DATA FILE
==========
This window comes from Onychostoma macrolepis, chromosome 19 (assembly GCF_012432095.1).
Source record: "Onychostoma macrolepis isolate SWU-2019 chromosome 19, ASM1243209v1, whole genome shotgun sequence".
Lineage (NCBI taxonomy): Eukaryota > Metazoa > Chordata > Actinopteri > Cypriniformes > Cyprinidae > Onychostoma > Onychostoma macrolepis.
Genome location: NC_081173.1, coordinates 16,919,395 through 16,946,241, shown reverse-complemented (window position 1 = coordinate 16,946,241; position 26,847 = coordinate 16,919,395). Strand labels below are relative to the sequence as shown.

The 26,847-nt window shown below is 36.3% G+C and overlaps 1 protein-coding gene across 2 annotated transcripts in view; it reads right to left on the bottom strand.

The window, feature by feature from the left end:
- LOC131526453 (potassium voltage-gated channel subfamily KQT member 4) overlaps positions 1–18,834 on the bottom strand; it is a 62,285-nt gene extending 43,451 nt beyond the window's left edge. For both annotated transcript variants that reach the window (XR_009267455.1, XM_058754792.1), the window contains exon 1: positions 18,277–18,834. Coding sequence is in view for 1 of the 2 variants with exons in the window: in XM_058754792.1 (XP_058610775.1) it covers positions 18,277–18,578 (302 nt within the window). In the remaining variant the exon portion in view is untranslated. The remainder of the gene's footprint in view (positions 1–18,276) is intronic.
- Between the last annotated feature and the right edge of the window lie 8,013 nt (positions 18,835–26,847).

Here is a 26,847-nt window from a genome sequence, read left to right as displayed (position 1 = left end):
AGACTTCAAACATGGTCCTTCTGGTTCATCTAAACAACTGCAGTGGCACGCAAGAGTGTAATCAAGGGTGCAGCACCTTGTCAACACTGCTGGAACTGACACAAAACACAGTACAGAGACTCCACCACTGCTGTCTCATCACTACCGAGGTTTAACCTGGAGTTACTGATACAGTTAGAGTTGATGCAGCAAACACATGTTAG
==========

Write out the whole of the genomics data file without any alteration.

This window comes from Onychostoma macrolepis, chromosome 19 (assembly GCF_012432095.1).
Source record: "Onychostoma macrolepis isolate SWU-2019 chromosome 19, ASM1243209v1, whole genome shotgun sequence".
Lineage (NCBI taxonomy): Eukaryota > Metazoa > Chordata > Actinopteri > Cypriniformes > Cyprinidae > Onychostoma > Onychostoma macrolepis.
Genome location: NC_081173.1, coordinates 16,919,395 through 16,946,241, shown reverse-complemented (window position 1 = coordinate 16,946,241; position 26,847 = coordinate 16,919,395). Strand labels below are relative to the sequence as shown.

The 26,847-nt window shown below is 36.3% G+C and overlaps 1 protein-coding gene across 2 annotated transcripts in view; it reads right to left on the bottom strand.

The window, feature by feature from the left end:
- LOC131526453 (potassium voltage-gated channel subfamily KQT member 4) overlaps positions 1–18,834 on the bottom strand; it is a 62,285-nt gene extending 43,451 nt beyond the window's left edge. For both annotated transcript variants that reach the window (XR_009267455.1, XM_058754792.1), the window contains exon 1: positions 18,277–18,834. Coding sequence is in view for 1 of the 2 variants with exons in the window: in XM_058754792.1 (XP_058610775.1) it covers positions 18,277–18,578 (302 nt within the window). In the remaining variant the exon portion in view is untranslated. The remainder of the gene's footprint in view (positions 1–18,276) is intronic.
- Between the last annotated feature and the right edge of the window lie 8,013 nt (positions 18,835–26,847).

Here is a 26,847-nt window from a genome sequence, read left to right as displayed (position 1 = left end):
AGACTTCAAACATGGTCCTTCTGGTTCATCTAAACAACTGCAGTGGCACGCAAGAGTGTAATCAAGGGTGCAGCACCTTGTCAACACTGCTGGAACTGACACAAAACACAGTACAGAGACTCCACCACTGCTGTCTCATCACTACCGAGGTTTAACCTGGAGTTACTGATACAGTTAGAGTTGATGCAGCAAACACATGTTAG